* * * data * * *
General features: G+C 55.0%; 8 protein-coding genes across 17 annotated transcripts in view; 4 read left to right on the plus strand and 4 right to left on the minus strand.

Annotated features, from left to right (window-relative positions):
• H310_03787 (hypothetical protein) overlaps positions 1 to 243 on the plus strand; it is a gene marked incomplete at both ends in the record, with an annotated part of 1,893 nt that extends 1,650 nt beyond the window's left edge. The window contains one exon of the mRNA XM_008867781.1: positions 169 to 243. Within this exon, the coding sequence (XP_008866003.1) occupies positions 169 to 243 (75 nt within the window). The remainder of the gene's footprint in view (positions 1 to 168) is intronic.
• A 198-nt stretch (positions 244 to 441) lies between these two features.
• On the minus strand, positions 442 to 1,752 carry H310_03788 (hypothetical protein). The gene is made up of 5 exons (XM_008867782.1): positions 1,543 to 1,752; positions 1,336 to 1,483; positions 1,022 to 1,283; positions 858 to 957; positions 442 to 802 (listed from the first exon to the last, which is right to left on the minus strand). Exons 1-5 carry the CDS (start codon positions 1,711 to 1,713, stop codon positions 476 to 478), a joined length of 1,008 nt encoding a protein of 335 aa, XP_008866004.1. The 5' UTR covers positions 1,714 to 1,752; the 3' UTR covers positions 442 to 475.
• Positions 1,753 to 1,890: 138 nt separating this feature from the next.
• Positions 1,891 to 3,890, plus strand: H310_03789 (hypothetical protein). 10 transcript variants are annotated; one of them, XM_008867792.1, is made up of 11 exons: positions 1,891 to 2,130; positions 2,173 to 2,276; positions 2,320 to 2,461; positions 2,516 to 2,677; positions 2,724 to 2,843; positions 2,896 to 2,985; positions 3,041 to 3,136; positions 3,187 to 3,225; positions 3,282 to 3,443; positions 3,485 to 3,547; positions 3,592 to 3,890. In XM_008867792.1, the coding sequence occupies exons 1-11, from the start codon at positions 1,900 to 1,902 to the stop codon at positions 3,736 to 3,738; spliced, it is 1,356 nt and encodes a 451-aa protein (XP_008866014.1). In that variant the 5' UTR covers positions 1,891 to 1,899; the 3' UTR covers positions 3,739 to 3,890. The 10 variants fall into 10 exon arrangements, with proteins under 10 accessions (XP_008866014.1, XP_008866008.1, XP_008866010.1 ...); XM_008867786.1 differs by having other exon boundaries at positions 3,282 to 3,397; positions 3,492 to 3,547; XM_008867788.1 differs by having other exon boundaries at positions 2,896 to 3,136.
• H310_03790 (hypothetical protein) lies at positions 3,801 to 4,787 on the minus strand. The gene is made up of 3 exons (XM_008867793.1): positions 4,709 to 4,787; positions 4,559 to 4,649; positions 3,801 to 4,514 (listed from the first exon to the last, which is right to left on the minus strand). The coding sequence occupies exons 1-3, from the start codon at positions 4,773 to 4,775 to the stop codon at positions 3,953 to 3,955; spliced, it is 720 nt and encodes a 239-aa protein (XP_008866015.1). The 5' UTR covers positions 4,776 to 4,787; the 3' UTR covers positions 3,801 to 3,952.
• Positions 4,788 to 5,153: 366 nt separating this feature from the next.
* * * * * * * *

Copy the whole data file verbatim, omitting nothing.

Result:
General features: G+C 55.0%; 8 protein-coding genes across 17 annotated transcripts in view; 4 read left to right on the plus strand and 4 right to left on the minus strand.

Annotated features, from left to right (window-relative positions):
• H310_03787 (hypothetical protein) overlaps positions 1 to 243 on the plus strand; it is a gene marked incomplete at both ends in the record, with an annotated part of 1,893 nt that extends 1,650 nt beyond the window's left edge. The window contains one exon of the mRNA XM_008867781.1: positions 169 to 243. Within this exon, the coding sequence (XP_008866003.1) occupies positions 169 to 243 (75 nt within the window). The remainder of the gene's footprint in view (positions 1 to 168) is intronic.
• A 198-nt stretch (positions 244 to 441) lies between these two features.
• On the minus strand, positions 442 to 1,752 carry H310_03788 (hypothetical protein). The gene is made up of 5 exons (XM_008867782.1): positions 1,543 to 1,752; positions 1,336 to 1,483; positions 1,022 to 1,283; positions 858 to 957; positions 442 to 802 (listed from the first exon to the last, which is right to left on the minus strand). Exons 1-5 carry the CDS (start codon positions 1,711 to 1,713, stop codon positions 476 to 478), a joined length of 1,008 nt encoding a protein of 335 aa, XP_008866004.1. The 5' UTR covers positions 1,714 to 1,752; the 3' UTR covers positions 442 to 475.
• Positions 1,753 to 1,890: 138 nt separating this feature from the next.
• Positions 1,891 to 3,890, plus strand: H310_03789 (hypothetical protein). 10 transcript variants are annotated; one of them, XM_008867792.1, is made up of 11 exons: positions 1,891 to 2,130; positions 2,173 to 2,276; positions 2,320 to 2,461; positions 2,516 to 2,677; positions 2,724 to 2,843; positions 2,896 to 2,985; positions 3,041 to 3,136; positions 3,187 to 3,225; positions 3,282 to 3,443; positions 3,485 to 3,547; positions 3,592 to 3,890. In XM_008867792.1, the coding sequence occupies exons 1-11, from the start codon at positions 1,900 to 1,902 to the stop codon at positions 3,736 to 3,738; spliced, it is 1,356 nt and encodes a 451-aa protein (XP_008866014.1). In that variant the 5' UTR covers positions 1,891 to 1,899; the 3' UTR covers positions 3,739 to 3,890. The 10 variants fall into 10 exon arrangements, with proteins under 10 accessions (XP_008866014.1, XP_008866008.1, XP_008866010.1 ...); XM_008867786.1 differs by having other exon boundaries at positions 3,282 to 3,397; positions 3,492 to 3,547; XM_008867788.1 differs by having other exon boundaries at positions 2,896 to 3,136.
• H310_03790 (hypothetical protein) lies at positions 3,801 to 4,787 on the minus strand. The gene is made up of 3 exons (XM_008867793.1): positions 4,709 to 4,787; positions 4,559 to 4,649; positions 3,801 to 4,514 (listed from the first exon to the last, which is right to left on the minus strand). The coding sequence occupies exons 1-3, from the start codon at positions 4,773 to 4,775 to the stop codon at positions 3,953 to 3,955; spliced, it is 720 nt and encodes a 239-aa protein (XP_008866015.1). The 5' UTR covers positions 4,776 to 4,787; the 3' UTR covers positions 3,801 to 3,952.
• Positions 4,788 to 5,153: 366 nt separating this feature from the next.